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Quick, eat those words

2009 March 19
by Maddie

The story of Gilead to me was comparable to the daunting stories of war I hear from friends overseas in Iraq: It seems like it takes years to get there, and once you do everything is just as it isn’t … or shouldn’t… you stare in disbelief, and are soon ready to get the hell out. Although you’ve experienced the tale, it’s still just a story that’s been told—the society is so far removed from your own, that despite the vivid, haunting images and merciless violence, you can’t even begin to imagine living in it.

It is unfortunate that the stories I hear about Iraq are very much non-fiction, but are unfathomable nonetheless.

In fiction books that construct one possible future dystopia, I feel they have much more of a “threatening” impression if they maintain an essence of applicability to current society. This isn’t to assume that all books of this sort are implying that our society is in the process of spiraling downward toward a hellish parallel of current times, but I like to assume that many of them are implying something. The parts of A Handmaid’s Tale that I absolutely loved were those that illustrated the few remaining ties between our and Offred’s society. Offred commenting that Moira was of interest because she “defied fashion as usual” with her short hair and overalls was awesome. The handmaids’ wings (blinders?) were a reminder of the fact that society sees women as innately social—you need external constraints to control this, and even then, we’ll find a way around it. Zing!

These lovely reminders of our own, gendered society in the society of Gilead are inevitable. It is nearly impossible to write a book… or communicate at all… without your own, socially implanted biases shining through. Despite the fact that this book is about a society far in the future and vastly distinct from our own, the parallels to present times, intentional or otherwise, is what makes it accessible. “Caught in the act, sinfully scrabbling”!? Genius.

These reminders are also a bittersweet reality check concerning the pervasiveness of gender stereotypes—they survived a nuclear war. Like fucking cockroaches.

Initially, I thought this book was almost too mechanical. It seemed to be missing so much of what we call “human nature”, particularly in the ceremony scene, which lacked all the passion, domination and allure of good ol’ sex. References to human nature and current society are both necessary and sufficient ingredients of a great fiction book; without them, it may as well be written in the sand. I could see current society seeping out between the lines, but where was human nature? Where was that evolutionary, animalistic driving force that society is run by and runs from? And then I realized, it was on every page, cover to cover. This book is about unremitting repression—something is perpetually being repressed.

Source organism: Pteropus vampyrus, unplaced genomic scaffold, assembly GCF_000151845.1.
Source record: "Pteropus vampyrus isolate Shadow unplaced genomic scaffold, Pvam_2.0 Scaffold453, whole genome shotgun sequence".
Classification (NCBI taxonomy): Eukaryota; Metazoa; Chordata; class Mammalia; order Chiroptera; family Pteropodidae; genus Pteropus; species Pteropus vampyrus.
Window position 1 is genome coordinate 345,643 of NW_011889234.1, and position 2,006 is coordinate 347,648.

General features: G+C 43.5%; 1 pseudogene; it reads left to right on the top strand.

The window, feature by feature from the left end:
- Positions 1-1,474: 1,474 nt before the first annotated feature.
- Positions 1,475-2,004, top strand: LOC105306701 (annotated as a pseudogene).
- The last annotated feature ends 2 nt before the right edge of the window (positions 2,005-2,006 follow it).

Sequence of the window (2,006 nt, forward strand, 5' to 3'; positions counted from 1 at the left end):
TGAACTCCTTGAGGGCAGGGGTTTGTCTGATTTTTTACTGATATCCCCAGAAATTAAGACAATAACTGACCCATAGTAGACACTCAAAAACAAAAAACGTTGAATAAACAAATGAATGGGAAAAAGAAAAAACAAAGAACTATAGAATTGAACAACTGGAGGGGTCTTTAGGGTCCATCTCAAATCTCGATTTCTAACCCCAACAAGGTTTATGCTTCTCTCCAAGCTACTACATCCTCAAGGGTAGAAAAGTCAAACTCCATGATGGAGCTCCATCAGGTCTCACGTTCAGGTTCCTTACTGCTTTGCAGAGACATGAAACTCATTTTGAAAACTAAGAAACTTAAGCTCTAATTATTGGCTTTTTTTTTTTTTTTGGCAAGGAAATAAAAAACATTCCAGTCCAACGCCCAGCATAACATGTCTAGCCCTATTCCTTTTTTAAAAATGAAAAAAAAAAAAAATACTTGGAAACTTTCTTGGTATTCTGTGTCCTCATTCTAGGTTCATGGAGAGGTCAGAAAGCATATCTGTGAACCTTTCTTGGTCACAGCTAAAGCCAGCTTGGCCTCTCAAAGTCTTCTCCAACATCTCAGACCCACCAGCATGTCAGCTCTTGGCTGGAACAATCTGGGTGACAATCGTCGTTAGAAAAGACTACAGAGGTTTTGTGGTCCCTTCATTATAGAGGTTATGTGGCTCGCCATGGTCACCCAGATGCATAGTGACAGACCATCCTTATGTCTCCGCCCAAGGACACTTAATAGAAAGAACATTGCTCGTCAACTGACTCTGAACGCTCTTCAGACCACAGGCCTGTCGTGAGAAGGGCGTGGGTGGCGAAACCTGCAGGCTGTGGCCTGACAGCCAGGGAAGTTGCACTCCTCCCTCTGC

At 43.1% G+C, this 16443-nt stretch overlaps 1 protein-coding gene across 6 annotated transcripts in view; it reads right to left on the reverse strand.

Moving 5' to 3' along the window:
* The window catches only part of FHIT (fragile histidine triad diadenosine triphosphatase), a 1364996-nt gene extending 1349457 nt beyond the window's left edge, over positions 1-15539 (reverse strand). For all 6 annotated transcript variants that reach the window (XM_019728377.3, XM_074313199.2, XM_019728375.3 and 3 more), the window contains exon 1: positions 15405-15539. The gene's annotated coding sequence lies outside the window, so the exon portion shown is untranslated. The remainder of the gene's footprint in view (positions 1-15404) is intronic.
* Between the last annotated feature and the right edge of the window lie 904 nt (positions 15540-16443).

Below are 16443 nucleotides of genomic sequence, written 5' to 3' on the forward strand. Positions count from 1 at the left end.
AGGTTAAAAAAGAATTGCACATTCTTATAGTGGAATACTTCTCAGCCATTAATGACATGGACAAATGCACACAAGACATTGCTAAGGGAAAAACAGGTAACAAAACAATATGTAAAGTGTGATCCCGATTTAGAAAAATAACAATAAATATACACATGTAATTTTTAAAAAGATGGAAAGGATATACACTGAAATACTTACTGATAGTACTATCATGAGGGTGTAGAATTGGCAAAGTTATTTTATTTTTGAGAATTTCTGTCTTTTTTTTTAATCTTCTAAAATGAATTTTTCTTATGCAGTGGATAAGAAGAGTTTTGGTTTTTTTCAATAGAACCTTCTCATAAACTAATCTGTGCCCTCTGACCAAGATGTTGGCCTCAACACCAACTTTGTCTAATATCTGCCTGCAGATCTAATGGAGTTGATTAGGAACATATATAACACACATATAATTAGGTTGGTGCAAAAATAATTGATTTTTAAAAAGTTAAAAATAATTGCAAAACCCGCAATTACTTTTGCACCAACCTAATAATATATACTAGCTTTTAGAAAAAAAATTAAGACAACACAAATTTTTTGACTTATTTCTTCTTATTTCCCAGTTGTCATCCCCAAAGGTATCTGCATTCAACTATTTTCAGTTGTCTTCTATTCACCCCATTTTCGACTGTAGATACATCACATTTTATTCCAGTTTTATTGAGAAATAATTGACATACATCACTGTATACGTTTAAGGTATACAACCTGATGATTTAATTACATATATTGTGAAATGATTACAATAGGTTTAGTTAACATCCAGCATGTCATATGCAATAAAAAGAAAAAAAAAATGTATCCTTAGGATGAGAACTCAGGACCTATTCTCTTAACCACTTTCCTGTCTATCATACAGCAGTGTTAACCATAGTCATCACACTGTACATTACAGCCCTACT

One Response
  1. Michelle Bennett permalink
    March 20, 2009

    I totally agree, Offred’s narrative is repressed, and it’s kind of stifling to read at times. Regarding your take on their sex rituals, I think the human nature or passion or animalistic impulse or whatever is totally missing and it is a little scary to think about. I think there are a lot of concepts at play regarding sex in Gilead. But most interesting for me is the interplay between purity, impurity, sterility, and fertility. The concept of purity corresponds to the concept of sterility: both describe cleanliness, except in the context of sex, they take on very different meanings. Purity pretty much means the absence of sexual activity, and sterility signals the (gendered or sexed) inability to impregnate.

    I think this play on words has a lot to do with the human nature you talk about. Gilead wants to have its cake and eat it, too: they want to encourage purity while avoiding sterility. (On a sidenote, men aren’t punished for or acknowledged as being sterile, but women are punished for being infertile, or unable to conceive. This represents an interesting intersection between the body and the law.) But I think this duality between purity and sterility is really the cause of the awkwardness and of Gilead’s sex practices. By obliterating any personal interactions during sex and encouraging mechanical and pure reproduction, Gilead seeks to destroy visceral passion and pursue a kind of mechanical and calculated sex practice and purity in its place, but as the commander’s sterility shows, this maneuver doesn’t yield successful results.

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